Vibrational Spectra. Molecules are not Static Vibration of bonds occurs in the liquid, solid and gaseous phase Vibrating Energy Frequency (and the appropriate frequencies for molecular vibrations are in the Infrared region of the electromagnetic spectrum
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Molecules are not Static
Vibration of bonds occurs in the liquid, solid and gaseous phase
Vibrating Energy Frequency (and the appropriate frequencies for molecular vibrations are in the Infrared region of the electromagnetic spectrum
Vibrations form therefore, a fundamental basis for spectroscopy in chemistry--the bonds are what makes the chemistry work in structure and function
For Organic Chemistry the most important uses of these vibrations is for analysis of:
•structural identity, “fingerprinting”
The IR spectra in this evenings talk are from the SDBS data base.
Infrared Spectroscopy for Structure Determination
A little theory
Some notes on sampling
Defer discussion of instrumentation
Defer discussion of solids analysis
Lots of examples, working through trends in related structure classes
How to interpret, use data.
IR’s are not as thoroughly interpretable as NMR, Mass Spec
Lacks the quantitative character on atom-atom basis that NMR has. (all the chromophores are not equal)
Not used as much for identification as NMR and MS have become more accessible
Still very useful for confirmation of structure cf. Reference spectra.
Diagnostic for functional groups that may be silent or ambiguous in the NMR
Quite sensitive, and can measure in all sorts of strange matrix e.g on surfaces, extremely useful for solid state characterization.
These two spectroscopies measure the same thing, vibrations, in different ways.
IR is a absorption measurement, while Raman measures scattered light from a laser source, that in being scattered, is superimposed with the vibrational structure of the molecule.
The selection rules are different--IR bands are active if in the act of the vibration, the dipole moment of the molecule changes. Raman band are active if the polarizability of the molecule changes.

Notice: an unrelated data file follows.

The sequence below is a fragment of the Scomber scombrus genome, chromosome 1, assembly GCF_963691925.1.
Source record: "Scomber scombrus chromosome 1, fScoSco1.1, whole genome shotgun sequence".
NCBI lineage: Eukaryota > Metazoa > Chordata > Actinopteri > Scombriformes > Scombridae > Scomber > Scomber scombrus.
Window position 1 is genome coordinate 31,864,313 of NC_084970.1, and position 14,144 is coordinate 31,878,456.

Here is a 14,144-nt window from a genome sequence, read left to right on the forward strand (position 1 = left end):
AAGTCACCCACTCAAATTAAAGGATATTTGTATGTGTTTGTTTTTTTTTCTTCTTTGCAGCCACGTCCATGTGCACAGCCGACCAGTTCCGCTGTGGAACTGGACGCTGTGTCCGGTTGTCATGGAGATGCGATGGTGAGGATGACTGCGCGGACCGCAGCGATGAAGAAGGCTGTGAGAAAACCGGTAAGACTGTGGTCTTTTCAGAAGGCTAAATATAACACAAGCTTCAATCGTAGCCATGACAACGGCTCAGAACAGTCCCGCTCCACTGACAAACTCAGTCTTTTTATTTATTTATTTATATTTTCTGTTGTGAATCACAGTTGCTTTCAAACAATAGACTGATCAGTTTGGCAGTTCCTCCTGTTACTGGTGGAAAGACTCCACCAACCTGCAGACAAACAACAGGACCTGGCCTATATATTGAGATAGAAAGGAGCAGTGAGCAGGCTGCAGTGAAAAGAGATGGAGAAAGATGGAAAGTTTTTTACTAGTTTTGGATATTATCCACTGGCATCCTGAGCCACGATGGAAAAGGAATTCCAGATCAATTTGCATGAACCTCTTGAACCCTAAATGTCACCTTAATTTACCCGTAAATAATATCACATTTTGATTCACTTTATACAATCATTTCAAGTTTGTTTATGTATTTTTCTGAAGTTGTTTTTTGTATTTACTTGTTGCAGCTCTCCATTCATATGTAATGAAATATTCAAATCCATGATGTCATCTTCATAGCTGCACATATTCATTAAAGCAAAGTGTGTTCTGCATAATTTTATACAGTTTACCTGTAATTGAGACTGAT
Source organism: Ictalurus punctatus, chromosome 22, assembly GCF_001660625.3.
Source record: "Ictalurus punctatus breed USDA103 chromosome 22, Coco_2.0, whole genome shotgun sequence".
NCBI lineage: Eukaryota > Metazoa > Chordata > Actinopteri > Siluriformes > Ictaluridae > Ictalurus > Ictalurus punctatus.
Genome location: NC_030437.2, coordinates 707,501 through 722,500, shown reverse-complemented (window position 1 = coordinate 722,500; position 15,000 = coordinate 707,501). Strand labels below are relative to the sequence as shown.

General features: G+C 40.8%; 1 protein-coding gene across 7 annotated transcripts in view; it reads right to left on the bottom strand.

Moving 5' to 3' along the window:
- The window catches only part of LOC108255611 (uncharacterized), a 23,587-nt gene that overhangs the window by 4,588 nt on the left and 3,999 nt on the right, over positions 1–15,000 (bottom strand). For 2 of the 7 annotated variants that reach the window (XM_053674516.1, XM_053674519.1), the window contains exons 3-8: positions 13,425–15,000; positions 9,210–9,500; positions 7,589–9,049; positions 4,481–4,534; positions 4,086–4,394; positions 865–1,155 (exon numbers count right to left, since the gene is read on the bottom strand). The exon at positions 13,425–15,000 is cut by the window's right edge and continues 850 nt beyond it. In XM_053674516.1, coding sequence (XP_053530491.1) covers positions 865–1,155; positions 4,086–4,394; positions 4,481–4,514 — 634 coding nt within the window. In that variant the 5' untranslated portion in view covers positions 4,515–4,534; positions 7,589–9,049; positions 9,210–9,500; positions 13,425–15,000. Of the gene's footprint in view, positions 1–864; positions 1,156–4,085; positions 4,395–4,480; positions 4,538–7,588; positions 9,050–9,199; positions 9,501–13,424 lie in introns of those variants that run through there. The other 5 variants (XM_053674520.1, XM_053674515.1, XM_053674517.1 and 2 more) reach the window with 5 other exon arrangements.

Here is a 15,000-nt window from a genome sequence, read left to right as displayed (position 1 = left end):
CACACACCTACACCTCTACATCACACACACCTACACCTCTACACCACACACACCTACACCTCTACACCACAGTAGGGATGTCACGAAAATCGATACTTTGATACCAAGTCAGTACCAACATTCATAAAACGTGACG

Often these two are complementary to each other
Molecules of high symmetry frequently will not show IR activity
Neat film, or melt between two sodium chloride plates
Solid solution in KBr, ground together and pressed into a transparent pellet
Solution with appropriate blank region of solvent. Solution IR can be used to minimize broadening from self-association, H-bonding.
Salt plates of CsCl2 for lower frequency window transparency (down to 200 cm-1)
Mulling (grinding with mineral oil as dispersion), spread on salt plate
Many different reflectance techniques, light must pass into the sample and reflect out.
Like a harmonic oscillator
With L-H, L moves most easily
Can couple to other springs but heavy atoms can block or minimize this effect
From Skoog and West
These can number into the hundreds.
Some are symmetrical, some antisymmetrical and many are coupled across the molecule
Can be calculated. One easy approximation is:
k is the “force constant”, like the Hookes Law restoring force for a spring. Known and tabulated for different vibrations
The “reduced mass” where m1, m2 are the masses on either side of vibration
Spectral Region Frequency(Hz) Wavenumber(cm-1) Wavelength (,m)
After Table 16-1 of Skoog and West, et al. (Chapter 16)
Bending is easier than stretching-- happens at lower energy (lower wavenumber)
Bond Order is reflected in ordering-- triple>double>single (energy)
with single bonds easier than double
easier than triple
Heavier atoms move slower than
The k in the frequency equation is in mDyne/Å of displacement
Single bond str 3-6 mD/Å
Double bond str. 10-12 mD/Å
Triple Bond 15-18 mD/Å